Opinion: Christians Should Recognize The Fact That Jesus Was "Woke"

Walter Rhein

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I’ve been hearing the word “woke” a lot these days. They use the word “woke” as a bad thing. The problem is, that nobody seems to know what it means.

When I say things like that, the response is usually a snort and a laugh.

“Get a load of this guy. He doesn’t know what the word ‘woke’ means.”

“Can you tell me what it means?”

“You know! Woke!”

“Yeah, that’s really helpful, thanks a lot.”

Here’s the dictionary definition of the word.

[A]ware of and actively attentive to important facts and issues (especially issues of racial and social justice)—Merriam-Webster

Okay, so why is that a bad thing? Isn’t it positive to be attentive to important issues? Isn’t it valuable to care about racial and social justice?

After all, Jesus Christ was a social justice warrior. So, is it fair to say that Christ was “woke?”

In Luke 4:14-30, Jesus revealed Himself in fulfilling the prophecy of Elijah and Elisha and being the Saviour of the marginalized. The calling of the pastoral caregiver is to be the hands and feet of Jesus, especially to the marginalized—Jesus and the marginalized: attaching pastoral meaning to Luke 4:14-30

Marginalized people are certainly in need of social justice, so if Jesus was the savior of the marginalized then that makes him “woke.” Case closed.

Why then are Republican politicians passing laws to ban “wokeness?"

For months, Florida Gov. Ron Desantis has used the “war on Woke ideology” as a pillar to lift his profile within the Republican party. For a representative who claims he backs freedom of speech, the “Stop WOKE Act” actually placed a limit on how Black and people of color speak about their history in schools and diversity in the workplace. A district judge ruled Thursday that the “Stop WOKE Act” is an unconstitutional impairment to free speech and “impermissibly vague in violation of the Fourteenth Amendment,” according to CNN—Florida Gov. Ron Desantis’ ‘Anti-Woke’ Crusade Takes A Blow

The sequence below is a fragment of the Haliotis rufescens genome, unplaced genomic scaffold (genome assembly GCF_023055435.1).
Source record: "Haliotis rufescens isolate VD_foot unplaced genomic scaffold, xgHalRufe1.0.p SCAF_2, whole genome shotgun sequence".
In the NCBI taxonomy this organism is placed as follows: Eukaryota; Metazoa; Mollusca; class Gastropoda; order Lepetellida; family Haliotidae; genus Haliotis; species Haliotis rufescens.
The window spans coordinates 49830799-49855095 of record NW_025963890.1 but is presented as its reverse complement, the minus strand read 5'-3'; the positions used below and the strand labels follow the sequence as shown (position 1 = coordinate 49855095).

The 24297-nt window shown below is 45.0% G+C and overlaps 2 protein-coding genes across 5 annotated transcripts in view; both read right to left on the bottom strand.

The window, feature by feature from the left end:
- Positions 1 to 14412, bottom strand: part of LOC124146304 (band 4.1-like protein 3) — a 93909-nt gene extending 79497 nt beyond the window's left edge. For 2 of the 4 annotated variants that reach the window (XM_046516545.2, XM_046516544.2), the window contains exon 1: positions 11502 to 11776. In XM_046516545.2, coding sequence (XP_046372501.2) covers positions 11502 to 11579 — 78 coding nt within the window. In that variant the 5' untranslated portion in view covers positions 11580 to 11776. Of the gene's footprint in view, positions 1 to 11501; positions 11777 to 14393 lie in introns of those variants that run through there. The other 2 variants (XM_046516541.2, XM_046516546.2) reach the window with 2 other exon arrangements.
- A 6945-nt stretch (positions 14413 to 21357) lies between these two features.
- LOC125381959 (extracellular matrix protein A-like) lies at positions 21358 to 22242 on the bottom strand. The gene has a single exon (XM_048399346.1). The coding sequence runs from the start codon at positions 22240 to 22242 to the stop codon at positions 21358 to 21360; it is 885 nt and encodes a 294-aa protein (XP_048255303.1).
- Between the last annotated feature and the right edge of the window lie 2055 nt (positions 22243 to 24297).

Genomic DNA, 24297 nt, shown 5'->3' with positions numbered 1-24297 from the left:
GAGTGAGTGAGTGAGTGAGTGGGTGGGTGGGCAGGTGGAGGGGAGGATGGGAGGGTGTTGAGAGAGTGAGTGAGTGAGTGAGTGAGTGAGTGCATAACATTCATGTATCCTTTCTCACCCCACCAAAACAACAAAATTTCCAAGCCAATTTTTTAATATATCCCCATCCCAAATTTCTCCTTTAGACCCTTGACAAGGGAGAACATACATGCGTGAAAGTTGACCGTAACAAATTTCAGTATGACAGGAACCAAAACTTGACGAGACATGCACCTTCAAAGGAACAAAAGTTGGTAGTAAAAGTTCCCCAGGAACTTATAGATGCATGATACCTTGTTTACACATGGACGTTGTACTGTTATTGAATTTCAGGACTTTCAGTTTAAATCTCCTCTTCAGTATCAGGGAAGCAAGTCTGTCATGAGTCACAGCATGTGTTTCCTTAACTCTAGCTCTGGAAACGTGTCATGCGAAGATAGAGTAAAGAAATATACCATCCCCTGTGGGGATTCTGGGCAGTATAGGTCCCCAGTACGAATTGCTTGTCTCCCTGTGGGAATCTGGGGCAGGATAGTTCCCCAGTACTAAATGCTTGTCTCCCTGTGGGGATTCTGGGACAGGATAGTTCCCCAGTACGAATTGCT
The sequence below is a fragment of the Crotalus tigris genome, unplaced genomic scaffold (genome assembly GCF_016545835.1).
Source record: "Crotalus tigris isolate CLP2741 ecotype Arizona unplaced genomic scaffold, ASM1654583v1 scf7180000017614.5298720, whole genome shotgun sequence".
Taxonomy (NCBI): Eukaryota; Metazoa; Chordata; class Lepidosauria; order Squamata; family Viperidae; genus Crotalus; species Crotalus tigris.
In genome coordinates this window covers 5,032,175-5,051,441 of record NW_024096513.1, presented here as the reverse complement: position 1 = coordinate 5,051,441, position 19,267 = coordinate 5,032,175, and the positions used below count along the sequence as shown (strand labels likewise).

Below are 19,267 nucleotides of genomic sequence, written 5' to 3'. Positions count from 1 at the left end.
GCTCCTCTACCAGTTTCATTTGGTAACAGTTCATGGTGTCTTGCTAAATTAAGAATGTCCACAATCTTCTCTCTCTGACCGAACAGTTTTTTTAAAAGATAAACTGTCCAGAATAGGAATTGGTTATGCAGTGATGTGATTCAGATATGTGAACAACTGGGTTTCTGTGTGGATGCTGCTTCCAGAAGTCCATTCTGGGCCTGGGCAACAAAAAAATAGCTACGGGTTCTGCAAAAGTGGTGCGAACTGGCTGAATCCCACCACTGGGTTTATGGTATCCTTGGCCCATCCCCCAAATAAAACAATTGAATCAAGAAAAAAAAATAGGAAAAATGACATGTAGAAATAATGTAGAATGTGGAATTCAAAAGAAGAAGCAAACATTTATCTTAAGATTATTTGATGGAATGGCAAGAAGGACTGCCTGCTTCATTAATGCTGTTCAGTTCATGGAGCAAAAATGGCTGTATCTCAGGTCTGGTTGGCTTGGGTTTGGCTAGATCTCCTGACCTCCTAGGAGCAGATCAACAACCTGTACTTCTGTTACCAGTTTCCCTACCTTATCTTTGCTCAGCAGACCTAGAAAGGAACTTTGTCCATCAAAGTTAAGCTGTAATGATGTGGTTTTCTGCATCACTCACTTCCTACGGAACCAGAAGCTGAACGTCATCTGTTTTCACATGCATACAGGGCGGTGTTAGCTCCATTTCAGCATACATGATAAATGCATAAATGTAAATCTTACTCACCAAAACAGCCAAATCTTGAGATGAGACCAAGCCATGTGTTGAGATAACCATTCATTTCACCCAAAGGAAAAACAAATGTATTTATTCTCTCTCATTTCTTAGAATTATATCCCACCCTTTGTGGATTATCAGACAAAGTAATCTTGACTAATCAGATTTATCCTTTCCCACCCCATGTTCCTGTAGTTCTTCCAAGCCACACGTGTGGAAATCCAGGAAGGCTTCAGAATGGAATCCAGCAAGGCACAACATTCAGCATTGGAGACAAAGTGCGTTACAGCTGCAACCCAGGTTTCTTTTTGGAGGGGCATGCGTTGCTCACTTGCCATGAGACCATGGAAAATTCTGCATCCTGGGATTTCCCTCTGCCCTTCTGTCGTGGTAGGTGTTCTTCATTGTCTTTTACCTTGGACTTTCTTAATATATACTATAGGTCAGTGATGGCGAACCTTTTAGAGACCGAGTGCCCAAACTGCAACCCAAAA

Maybe instead of calling it the “Stop WOKE Act” he should call it the “Stop Jesus Act.”

Recently a person left a comment on one of my articles. He claimed that everything was becoming “too woke.” I asked him to define the word and he never replied.

Why would you use a word that you refuse to define?

I often get into discussions with people and they get so animated and excited that they seem to stop listening to what they’re saying. They scream “I hate woke!”

“What do you hate about it? Do you hate the idea that all people are treated fairly?”

“No!”

“Do you hate the idea of justice for marginalized people?”

“No!”

“Do you hate law and order?”

“No!”

“Well, what do you hate?”

“Woke!”

“What is that?”

“I don’t know!”

Maybe it’s just because the word “woke” is fun to say. Some people like to chant things and don’t seem to care what they’re saying. Cults behave this way.

The problem is that when you use a word that doesn’t have a precise definition, you risk losing things that are important to you.

What if somebody decides that religious freedom is “woke?”

What if freedom of speech is “woke?”

What if the truth is defined as “woke?”

It’s easy to declare anything is “woke” if you don’t define the term.

Instead of getting all excited about catchphrases, we should be diligent about actual issues. We’re all Americans. All Americans must be treated fairly. Can we agree on that?

If we erode the rights of some Americans, sooner or later all Americans will lose those rights. Isn’t that obvious? Together we stand, divided we fall.

Think about this the next time somebody starts screaming and yelling about “wokeness.” Ask yourself, what rights do they want to take away? The reason they are not defining the term is that they want to use it as a weapon against you.

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Walter Rhein is an author with Perseid Press. He also does a weekly column for The Writing Cooperative on Medium.

Chippewa Falls, WI
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